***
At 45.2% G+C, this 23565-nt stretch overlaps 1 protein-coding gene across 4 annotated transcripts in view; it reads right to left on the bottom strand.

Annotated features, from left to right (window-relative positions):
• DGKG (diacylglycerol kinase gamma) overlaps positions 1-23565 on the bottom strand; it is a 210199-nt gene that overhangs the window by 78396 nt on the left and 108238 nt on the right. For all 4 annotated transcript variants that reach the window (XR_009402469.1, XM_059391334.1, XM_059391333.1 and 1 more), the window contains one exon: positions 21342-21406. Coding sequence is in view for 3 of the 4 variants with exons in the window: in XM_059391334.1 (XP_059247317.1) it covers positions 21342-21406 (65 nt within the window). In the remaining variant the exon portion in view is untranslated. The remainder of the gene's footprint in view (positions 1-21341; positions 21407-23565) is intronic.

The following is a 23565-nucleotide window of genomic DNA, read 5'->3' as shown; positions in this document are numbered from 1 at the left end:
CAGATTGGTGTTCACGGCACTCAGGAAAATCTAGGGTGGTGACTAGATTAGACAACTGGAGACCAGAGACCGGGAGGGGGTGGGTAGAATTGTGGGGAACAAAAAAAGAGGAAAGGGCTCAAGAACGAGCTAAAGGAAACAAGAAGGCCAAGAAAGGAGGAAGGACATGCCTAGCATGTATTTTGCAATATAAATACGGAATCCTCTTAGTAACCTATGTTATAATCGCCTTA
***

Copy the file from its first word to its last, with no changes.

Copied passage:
At 45.2% G+C, this 23565-nt stretch overlaps 1 protein-coding gene across 4 annotated transcripts in view; it reads right to left on the bottom strand.

Annotated features, from left to right (window-relative positions):
• DGKG (diacylglycerol kinase gamma) overlaps positions 1-23565 on the bottom strand; it is a 210199-nt gene that overhangs the window by 78396 nt on the left and 108238 nt on the right. For all 4 annotated transcript variants that reach the window (XR_009402469.1, XM_059391334.1, XM_059391333.1 and 1 more), the window contains one exon: positions 21342-21406. Coding sequence is in view for 3 of the 4 variants with exons in the window: in XM_059391334.1 (XP_059247317.1) it covers positions 21342-21406 (65 nt within the window). In the remaining variant the exon portion in view is untranslated. The remainder of the gene's footprint in view (positions 1-21341; positions 21407-23565) is intronic.

The following is a 23565-nucleotide window of genomic DNA, read 5'->3' as shown; positions in this document are numbered from 1 at the left end:
CAGATTGGTGTTCACGGCACTCAGGAAAATCTAGGGTGGTGACTAGATTAGACAACTGGAGACCAGAGACCGGGAGGGGGTGGGTAGAATTGTGGGGAACAAAAAAAGAGGAAAGGGCTCAAGAACGAGCTAAAGGAAACAAGAAGGCCAAGAAAGGAGGAAGGACATGCCTAGCATGTATTTTGCAATATAAATACGGAATCCTCTTAGTAACCTATGTTATAATCGCCTTA